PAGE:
What can YOU say in six sentences?
In the '60s my family spent weekends with a couple they affectionately referred to as "Betty and James the pains", a loud and messy duo who were late to everything and clearly had severe undiagnosed ADHD.
There's video footage of my mother and Betty dancing the "twist", then James holding Betty over his knee for a playful spanking - a young James Garner and freckled Patty Duke beaming on old 8 mm reels.
In a shopping strip on Fort Worth's Vaughn Avenue, beside Wayne's Convenience store where my brother was often sent to buy a forgotten gallon of milk or loaf of Mrs. Baird's, there was a makeshift Baptist church where James would occasionally preach. We sat in metal fold-up chairs while "Brother" James paced on a small stage, emphasized Bible truths with his hands slicing and pounding the air, and though I was too young to understand the message, his 6'3" frame made me feel safe and his voice was mesmerizing, like a Boom! married to a violin; sometimes he sang beside my mother, dwarfing her 5'2" frame as she harmonized with a tamborine bouncing on one hip.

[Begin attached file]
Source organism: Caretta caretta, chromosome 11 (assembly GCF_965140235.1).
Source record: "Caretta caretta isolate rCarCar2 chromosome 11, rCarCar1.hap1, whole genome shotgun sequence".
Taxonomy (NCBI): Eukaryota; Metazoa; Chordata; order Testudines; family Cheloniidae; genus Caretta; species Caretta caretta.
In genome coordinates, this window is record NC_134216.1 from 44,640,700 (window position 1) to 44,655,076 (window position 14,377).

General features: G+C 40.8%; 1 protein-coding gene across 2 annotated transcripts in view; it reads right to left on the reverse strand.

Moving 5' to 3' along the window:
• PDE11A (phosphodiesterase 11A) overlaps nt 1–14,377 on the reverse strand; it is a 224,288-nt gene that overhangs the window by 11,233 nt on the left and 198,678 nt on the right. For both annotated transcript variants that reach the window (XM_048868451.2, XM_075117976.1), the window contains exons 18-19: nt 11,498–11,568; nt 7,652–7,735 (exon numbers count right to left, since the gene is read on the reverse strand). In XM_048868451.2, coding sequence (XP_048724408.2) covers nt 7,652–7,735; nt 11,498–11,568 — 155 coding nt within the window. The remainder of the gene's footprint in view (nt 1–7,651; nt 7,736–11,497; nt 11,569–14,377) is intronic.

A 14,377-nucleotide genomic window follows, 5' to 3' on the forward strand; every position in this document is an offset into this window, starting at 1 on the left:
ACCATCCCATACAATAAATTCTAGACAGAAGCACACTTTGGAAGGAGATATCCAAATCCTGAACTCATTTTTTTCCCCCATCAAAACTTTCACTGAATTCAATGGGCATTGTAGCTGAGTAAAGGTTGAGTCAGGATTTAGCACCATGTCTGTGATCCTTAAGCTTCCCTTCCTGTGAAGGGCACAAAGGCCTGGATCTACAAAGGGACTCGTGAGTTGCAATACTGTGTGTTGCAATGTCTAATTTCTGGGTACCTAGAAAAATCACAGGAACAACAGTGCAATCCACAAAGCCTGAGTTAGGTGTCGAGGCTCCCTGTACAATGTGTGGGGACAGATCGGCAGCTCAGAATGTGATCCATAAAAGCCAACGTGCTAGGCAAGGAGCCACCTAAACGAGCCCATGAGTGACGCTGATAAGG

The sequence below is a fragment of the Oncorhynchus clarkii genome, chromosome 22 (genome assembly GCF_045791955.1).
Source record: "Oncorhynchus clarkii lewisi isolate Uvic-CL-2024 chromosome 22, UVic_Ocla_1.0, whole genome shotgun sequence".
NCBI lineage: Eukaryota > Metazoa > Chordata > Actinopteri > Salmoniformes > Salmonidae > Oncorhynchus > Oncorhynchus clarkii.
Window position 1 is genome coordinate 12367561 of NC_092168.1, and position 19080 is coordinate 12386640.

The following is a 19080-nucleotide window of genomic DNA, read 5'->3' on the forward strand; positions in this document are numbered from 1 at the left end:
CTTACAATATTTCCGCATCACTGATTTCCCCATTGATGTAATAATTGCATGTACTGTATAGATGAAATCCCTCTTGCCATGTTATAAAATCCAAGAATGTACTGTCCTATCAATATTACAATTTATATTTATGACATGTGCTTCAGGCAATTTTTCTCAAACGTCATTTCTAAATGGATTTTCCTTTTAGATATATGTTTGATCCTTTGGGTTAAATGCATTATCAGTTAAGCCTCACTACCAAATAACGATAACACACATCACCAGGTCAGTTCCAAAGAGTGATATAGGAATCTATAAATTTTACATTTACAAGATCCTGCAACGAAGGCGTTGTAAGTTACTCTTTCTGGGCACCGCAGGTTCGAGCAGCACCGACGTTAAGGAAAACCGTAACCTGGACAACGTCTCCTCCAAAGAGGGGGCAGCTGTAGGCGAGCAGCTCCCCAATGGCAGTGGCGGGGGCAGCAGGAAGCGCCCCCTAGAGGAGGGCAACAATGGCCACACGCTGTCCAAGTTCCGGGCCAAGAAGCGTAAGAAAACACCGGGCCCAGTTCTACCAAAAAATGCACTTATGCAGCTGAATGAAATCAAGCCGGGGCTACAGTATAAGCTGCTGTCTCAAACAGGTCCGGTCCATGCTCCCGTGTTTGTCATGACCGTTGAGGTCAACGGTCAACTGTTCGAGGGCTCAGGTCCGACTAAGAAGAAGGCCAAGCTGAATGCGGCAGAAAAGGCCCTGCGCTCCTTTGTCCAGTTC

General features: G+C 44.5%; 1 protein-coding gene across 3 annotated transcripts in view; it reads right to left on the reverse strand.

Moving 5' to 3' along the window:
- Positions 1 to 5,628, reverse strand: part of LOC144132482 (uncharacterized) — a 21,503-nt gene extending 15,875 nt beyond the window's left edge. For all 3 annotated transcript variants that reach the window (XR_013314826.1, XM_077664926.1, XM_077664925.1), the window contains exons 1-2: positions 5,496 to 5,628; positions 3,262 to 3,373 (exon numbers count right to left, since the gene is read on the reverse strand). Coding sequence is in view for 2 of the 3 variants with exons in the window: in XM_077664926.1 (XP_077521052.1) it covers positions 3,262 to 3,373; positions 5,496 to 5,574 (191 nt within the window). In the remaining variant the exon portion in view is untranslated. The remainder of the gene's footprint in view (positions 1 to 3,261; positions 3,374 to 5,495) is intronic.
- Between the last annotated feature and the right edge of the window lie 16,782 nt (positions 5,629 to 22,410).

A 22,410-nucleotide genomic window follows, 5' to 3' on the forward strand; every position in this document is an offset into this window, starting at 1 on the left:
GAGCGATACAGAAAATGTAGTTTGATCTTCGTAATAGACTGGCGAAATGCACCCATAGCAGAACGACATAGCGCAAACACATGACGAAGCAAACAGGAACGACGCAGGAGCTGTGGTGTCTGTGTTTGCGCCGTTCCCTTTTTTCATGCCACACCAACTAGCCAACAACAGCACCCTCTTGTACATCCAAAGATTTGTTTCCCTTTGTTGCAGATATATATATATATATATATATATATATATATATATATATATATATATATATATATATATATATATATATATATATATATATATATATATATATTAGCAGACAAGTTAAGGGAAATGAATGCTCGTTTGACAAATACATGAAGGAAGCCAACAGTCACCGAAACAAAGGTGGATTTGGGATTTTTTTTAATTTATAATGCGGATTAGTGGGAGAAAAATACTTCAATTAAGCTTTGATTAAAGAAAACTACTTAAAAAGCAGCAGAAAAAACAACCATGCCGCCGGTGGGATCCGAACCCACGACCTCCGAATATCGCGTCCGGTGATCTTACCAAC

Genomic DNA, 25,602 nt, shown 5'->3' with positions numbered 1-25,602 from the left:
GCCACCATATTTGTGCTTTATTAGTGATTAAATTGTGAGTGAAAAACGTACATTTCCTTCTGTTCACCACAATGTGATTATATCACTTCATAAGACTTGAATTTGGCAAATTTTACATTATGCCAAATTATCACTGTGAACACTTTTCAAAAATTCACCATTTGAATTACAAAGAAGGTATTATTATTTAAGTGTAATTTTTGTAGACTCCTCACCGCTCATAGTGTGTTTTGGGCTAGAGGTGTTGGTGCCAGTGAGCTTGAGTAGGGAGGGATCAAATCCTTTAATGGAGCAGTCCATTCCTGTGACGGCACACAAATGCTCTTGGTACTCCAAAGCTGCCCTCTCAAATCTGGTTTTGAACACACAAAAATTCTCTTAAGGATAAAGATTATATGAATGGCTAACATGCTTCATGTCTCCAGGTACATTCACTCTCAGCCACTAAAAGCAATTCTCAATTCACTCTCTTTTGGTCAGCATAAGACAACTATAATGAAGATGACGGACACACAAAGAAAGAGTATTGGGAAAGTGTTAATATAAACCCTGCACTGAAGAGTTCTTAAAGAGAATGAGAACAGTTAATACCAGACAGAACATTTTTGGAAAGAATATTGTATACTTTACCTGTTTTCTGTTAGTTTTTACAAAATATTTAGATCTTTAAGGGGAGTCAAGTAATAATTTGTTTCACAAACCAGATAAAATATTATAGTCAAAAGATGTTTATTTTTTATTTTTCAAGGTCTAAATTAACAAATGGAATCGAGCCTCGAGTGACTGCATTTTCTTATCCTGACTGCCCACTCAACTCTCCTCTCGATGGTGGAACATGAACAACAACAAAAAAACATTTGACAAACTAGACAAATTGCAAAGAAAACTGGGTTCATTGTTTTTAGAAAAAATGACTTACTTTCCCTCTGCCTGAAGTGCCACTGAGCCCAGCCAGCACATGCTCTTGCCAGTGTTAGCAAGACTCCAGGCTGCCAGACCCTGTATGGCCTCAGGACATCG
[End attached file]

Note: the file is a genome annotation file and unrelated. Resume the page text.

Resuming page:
It was a Monday in 1984 when James and Betty knocked on my apartment door in Houston, late as usual, Betty frazzled and asking if I had a pair of pantyhose because she had "a dadgum runner"; their lined but familiar faces were like warm ghosts from a life that died more than seventeen years before, which made the drive to Jack Rowe Funeral Home awkward, maybe because their presence made me feel too young to be behind the wheel.
My mother's funeral was attended by many of her friends, my sister and I the only family except for the pains who officated with uncharacteristic poise; Betty sang a poem my mother had written about light and Jesus, while James mended souls from the pulpit.